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Daniel Kunkle can solve a Rubik's Cube in 26 moves. Or at least his computer can.

Kunkle, a computer scientist at Northeastern University in Boston, has proved that 26 moves are enough to solve any Rubik's Cube, no matter how scrambled. That's one move below the previous record. In the process of cracking the cube, he developed algorithms that can be useful for problems as disparate as scheduling air flights and determining how proteins will fold.

Rubik's Cube has approximately 43 quintillion possible configurations. Even a supercomputer can't search through every possible configuration to find the quickest way to unscramble a given starting arrangement in a reasonable amount of time. So Kunkle and his advisor Gene Cooperman developed some clever mathematical and computational strategies to make the puzzle more manageable.

Kunkle, a computer scientist at Northeastern University in Boston, has proved that 26 moves are enough to solve any Rubik's Cube, no matter how scrambled. That's one move below the previous record. In the process of cracking the cube, he developed algorithms that can be useful for problems as disparate as scheduling air flights and determining how proteins will fold.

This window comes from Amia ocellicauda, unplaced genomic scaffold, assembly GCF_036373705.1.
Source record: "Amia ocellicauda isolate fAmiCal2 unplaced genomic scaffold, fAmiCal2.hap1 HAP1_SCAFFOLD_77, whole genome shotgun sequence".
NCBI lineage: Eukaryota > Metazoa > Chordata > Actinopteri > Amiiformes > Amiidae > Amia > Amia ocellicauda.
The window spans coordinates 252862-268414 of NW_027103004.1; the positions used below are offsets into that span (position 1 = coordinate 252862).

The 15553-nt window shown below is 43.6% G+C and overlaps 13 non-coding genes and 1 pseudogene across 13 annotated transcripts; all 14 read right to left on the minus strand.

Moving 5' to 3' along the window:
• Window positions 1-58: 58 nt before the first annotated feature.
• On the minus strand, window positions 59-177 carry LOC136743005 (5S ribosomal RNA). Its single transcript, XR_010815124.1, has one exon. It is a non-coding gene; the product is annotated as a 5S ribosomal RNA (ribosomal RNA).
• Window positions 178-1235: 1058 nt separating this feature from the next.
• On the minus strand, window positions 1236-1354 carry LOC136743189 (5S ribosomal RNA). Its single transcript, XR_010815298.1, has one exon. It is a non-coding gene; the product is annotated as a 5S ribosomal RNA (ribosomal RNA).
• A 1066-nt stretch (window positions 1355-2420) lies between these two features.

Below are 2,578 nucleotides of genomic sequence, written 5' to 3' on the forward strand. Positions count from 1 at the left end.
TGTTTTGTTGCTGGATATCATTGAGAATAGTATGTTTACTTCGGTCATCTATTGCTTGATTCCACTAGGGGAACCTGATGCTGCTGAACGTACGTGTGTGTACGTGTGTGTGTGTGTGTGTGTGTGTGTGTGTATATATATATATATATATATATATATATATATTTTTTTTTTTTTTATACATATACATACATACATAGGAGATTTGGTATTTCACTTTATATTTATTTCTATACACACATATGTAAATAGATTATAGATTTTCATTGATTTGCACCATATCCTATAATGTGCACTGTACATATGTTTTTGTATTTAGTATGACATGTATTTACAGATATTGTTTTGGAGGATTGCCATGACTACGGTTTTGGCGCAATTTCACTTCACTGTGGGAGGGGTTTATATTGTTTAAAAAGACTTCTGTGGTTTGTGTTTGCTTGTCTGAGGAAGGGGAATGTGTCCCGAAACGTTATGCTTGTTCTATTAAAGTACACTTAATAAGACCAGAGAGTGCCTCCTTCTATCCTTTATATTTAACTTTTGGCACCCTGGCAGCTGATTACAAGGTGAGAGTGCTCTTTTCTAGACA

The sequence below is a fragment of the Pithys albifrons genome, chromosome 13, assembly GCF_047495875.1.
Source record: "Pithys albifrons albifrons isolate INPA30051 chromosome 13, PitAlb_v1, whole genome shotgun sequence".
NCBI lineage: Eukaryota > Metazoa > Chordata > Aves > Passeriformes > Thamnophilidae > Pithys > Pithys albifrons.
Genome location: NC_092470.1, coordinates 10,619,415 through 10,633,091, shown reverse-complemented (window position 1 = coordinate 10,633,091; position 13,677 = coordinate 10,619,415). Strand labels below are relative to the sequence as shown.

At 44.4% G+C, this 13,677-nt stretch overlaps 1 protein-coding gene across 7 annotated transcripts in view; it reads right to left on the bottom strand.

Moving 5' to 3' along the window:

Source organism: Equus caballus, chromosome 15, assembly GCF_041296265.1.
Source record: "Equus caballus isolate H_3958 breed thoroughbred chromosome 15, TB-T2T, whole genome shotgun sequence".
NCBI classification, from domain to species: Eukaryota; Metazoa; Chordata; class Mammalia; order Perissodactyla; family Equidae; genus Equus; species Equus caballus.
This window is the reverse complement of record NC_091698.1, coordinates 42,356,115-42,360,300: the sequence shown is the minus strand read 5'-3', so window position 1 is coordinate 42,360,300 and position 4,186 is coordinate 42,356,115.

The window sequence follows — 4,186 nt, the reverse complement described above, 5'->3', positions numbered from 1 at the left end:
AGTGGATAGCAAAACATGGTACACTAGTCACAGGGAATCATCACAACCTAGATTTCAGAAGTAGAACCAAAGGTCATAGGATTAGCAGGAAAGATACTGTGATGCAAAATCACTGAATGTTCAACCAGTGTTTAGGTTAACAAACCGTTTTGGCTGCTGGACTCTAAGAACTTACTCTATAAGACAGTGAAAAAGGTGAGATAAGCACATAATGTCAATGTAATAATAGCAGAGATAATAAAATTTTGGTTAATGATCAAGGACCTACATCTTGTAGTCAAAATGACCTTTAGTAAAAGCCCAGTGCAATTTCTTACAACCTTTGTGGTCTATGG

Rubik's Cube has approximately 43 quintillion possible configurations. Even a supercomputer can't search through every possible configuration to find the quickest way to unscramble a given starting arrangement in a reasonable amount of time. So Kunkle and his advisor Gene Cooperman developed some clever mathematical and computational strategies to make the puzzle more manageable.

### Rubik's Cube Solved in 26 Moves

Ruining the pretentions of a fair handful of mathematicians, a computer science prof from Northeastern University can crack the Rubik’s cube, from any position, in 26 moves.

www.wired.com

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